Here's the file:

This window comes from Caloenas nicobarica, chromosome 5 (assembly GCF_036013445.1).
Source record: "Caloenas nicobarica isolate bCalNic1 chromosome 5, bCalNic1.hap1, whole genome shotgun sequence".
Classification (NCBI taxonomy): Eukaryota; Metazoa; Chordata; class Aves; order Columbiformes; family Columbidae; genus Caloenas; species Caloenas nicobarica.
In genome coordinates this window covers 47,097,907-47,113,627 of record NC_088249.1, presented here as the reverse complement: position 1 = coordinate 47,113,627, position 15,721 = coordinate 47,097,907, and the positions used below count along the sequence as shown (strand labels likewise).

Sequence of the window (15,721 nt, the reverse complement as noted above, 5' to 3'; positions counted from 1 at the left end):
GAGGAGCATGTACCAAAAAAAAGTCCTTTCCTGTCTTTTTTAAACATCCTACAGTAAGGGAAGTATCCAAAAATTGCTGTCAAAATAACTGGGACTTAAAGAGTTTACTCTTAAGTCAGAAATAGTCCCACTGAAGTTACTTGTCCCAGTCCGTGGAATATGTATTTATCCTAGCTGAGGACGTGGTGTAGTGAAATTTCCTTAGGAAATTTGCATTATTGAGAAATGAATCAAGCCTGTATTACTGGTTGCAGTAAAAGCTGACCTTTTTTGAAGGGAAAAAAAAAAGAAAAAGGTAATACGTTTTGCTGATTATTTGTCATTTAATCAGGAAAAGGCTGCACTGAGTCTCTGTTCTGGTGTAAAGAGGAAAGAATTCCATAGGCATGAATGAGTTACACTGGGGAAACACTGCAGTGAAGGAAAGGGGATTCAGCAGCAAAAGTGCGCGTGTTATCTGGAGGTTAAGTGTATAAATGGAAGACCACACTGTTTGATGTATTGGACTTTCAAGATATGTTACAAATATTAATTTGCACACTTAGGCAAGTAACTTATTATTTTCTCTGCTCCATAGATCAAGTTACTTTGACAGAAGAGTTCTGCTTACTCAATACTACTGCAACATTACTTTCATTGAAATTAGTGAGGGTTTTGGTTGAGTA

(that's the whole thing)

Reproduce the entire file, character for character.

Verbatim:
This window comes from Caloenas nicobarica, chromosome 5 (assembly GCF_036013445.1).
Source record: "Caloenas nicobarica isolate bCalNic1 chromosome 5, bCalNic1.hap1, whole genome shotgun sequence".
Classification (NCBI taxonomy): Eukaryota; Metazoa; Chordata; class Aves; order Columbiformes; family Columbidae; genus Caloenas; species Caloenas nicobarica.
In genome coordinates this window covers 47,097,907-47,113,627 of record NC_088249.1, presented here as the reverse complement: position 1 = coordinate 47,113,627, position 15,721 = coordinate 47,097,907, and the positions used below count along the sequence as shown (strand labels likewise).

Sequence of the window (15,721 nt, the reverse complement as noted above, 5' to 3'; positions counted from 1 at the left end):
GAGGAGCATGTACCAAAAAAAAGTCCTTTCCTGTCTTTTTTAAACATCCTACAGTAAGGGAAGTATCCAAAAATTGCTGTCAAAATAACTGGGACTTAAAGAGTTTACTCTTAAGTCAGAAATAGTCCCACTGAAGTTACTTGTCCCAGTCCGTGGAATATGTATTTATCCTAGCTGAGGACGTGGTGTAGTGAAATTTCCTTAGGAAATTTGCATTATTGAGAAATGAATCAAGCCTGTATTACTGGTTGCAGTAAAAGCTGACCTTTTTTGAAGGGAAAAAAAAAAGAAAAAGGTAATACGTTTTGCTGATTATTTGTCATTTAATCAGGAAAAGGCTGCACTGAGTCTCTGTTCTGGTGTAAAGAGGAAAGAATTCCATAGGCATGAATGAGTTACACTGGGGAAACACTGCAGTGAAGGAAAGGGGATTCAGCAGCAAAAGTGCGCGTGTTATCTGGAGGTTAAGTGTATAAATGGAAGACCACACTGTTTGATGTATTGGACTTTCAAGATATGTTACAAATATTAATTTGCACACTTAGGCAAGTAACTTATTATTTTCTCTGCTCCATAGATCAAGTTACTTTGACAGAAGAGTTCTGCTTACTCAATACTACTGCAACATTACTTTCATTGAAATTAGTGAGGGTTTTGGTTGAGTA